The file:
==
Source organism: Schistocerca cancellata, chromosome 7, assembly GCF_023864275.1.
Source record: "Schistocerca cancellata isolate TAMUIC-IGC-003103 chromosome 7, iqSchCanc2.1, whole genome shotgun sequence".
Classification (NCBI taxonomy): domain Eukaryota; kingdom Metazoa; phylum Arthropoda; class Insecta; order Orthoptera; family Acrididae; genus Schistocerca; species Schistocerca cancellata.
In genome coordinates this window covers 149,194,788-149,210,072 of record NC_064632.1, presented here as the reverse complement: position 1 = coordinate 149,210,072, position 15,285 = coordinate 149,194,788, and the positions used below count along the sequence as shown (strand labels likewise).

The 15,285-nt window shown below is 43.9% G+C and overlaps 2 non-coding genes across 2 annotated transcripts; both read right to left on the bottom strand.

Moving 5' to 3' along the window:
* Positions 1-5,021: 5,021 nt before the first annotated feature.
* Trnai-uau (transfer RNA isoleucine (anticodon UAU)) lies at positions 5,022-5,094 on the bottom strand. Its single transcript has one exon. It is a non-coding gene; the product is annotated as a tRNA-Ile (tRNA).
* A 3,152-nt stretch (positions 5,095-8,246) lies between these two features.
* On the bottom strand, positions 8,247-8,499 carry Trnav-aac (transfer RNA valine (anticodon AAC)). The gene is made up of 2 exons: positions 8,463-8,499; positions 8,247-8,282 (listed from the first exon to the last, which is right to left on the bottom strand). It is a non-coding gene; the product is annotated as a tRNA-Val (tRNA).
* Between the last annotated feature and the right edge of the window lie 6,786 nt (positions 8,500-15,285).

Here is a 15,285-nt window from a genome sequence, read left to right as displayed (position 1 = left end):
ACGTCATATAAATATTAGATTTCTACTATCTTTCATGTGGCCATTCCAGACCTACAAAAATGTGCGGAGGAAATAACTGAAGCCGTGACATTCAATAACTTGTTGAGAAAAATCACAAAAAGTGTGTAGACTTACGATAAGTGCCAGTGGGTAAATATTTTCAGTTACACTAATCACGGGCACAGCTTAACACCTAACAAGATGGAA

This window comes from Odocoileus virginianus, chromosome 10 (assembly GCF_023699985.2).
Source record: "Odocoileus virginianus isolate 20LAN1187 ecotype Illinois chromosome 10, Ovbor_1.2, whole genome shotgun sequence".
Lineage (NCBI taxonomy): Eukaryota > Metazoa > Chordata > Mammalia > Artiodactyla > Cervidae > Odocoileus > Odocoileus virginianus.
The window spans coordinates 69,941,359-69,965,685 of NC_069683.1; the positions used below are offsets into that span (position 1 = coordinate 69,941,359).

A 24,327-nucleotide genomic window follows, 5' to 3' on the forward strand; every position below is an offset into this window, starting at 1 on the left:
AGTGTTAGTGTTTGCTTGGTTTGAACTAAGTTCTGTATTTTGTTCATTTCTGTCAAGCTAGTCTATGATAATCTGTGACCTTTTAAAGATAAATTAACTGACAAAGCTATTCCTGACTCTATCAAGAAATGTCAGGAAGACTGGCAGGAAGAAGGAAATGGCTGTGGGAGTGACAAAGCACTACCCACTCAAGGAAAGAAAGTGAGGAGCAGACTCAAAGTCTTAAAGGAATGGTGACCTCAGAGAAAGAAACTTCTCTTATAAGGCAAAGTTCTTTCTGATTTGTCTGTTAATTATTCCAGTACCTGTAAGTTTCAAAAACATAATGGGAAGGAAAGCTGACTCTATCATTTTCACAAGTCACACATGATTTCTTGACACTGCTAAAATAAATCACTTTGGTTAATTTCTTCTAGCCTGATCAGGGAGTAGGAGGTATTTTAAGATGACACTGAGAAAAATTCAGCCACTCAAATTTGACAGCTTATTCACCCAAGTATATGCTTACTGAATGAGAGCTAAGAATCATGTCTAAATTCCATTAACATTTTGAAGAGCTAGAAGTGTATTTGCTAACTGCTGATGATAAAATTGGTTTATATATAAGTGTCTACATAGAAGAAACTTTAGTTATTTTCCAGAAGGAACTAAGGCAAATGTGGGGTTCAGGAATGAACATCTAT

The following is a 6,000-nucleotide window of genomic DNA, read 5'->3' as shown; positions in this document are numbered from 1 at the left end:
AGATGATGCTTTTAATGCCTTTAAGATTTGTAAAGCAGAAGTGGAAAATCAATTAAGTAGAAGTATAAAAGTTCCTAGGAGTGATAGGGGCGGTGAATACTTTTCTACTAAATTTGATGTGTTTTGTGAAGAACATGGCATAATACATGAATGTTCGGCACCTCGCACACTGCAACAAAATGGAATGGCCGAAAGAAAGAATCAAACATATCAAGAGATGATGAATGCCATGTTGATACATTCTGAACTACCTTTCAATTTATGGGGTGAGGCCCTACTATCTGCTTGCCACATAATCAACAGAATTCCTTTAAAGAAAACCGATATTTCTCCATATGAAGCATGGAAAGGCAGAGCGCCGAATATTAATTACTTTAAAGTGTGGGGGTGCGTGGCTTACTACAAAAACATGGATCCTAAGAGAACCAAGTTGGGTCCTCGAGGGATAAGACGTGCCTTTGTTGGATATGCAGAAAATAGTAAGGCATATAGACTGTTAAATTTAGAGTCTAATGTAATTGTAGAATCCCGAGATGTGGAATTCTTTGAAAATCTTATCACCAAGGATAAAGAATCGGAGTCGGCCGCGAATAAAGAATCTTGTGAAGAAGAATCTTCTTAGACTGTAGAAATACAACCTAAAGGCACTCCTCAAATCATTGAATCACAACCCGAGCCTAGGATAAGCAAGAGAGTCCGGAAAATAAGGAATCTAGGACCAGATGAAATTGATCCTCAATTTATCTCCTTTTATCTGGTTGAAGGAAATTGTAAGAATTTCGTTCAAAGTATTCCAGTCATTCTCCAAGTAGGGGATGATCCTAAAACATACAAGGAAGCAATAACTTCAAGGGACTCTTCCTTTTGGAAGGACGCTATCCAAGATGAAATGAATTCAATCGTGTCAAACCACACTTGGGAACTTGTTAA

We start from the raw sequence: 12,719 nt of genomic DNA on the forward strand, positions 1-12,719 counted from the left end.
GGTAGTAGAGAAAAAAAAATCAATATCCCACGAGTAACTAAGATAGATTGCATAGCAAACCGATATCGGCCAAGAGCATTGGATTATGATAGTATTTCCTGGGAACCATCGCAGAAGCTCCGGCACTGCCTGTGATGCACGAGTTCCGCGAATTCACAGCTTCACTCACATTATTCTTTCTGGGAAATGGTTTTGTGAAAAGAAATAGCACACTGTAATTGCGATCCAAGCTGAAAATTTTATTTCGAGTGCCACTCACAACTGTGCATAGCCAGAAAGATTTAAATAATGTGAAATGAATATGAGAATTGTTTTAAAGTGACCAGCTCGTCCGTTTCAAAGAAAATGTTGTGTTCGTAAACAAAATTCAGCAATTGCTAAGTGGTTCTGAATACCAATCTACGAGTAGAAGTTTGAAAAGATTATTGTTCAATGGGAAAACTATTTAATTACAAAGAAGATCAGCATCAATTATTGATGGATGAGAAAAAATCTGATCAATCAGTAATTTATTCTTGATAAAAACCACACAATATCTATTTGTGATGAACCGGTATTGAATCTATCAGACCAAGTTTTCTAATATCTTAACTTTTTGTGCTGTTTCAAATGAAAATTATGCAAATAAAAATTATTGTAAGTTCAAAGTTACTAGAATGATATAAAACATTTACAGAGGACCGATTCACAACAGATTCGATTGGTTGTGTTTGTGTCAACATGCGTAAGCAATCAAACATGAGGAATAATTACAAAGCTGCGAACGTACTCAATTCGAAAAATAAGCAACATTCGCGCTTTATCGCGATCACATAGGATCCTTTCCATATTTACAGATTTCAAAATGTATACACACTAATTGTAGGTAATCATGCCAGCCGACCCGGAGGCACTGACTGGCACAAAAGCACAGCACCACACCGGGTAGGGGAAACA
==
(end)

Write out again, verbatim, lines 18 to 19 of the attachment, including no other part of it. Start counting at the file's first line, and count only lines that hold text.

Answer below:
A 24,327-nucleotide genomic window follows, 5' to 3' on the forward strand; every position below is an offset into this window, starting at 1 on the left:
AGTGTTAGTGTTTGCTTGGTTTGAACTAAGTTCTGTATTTTGTTCATTTCTGTCAAGCTAGTCTATGATAATCTGTGACCTTTTAAAGATAAATTAACTGACAAAGCTATTCCTGACTCTATCAAGAAATGTCAGGAAGACTGGCAGGAAGAAGGAAATGGCTGTGGGAGTGACAAAGCACTACCCACTCAAGGAAAGAAAGTGAGGAGCAGACTCAAAGTCTTAAAGGAATGGTGACCTCAGAGAAAGAAACTTCTCTTATAAGGCAAAGTTCTTTCTGATTTGTCTGTTAATTATTCCAGTACCTGTAAGTTTCAAAAACATAATGGGAAGGAAAGCTGACTCTATCATTTTCACAAGTCACACATGATTTCTTGACACTGCTAAAATAAATCACTTTGGTTAATTTCTTCTAGCCTGATCAGGGAGTAGGAGGTATTTTAAGATGACACTGAGAAAAATTCAGCCACTCAAATTTGACAGCTTATTCACCCAAGTATATGCTTACTGAATGAGAGCTAAGAATCATGTCTAAATTCCATTAACATTTTGAAGAGCTAGAAGTGTATTTGCTAACTGCTGATGATAAAATTGGTTTATATATAAGTGTCTACATAGAAGAAACTTTAGTTATTTTCCAGAAGGAACTAAGGCAAATGTGGGGTTCAGGAATGAACATCTAT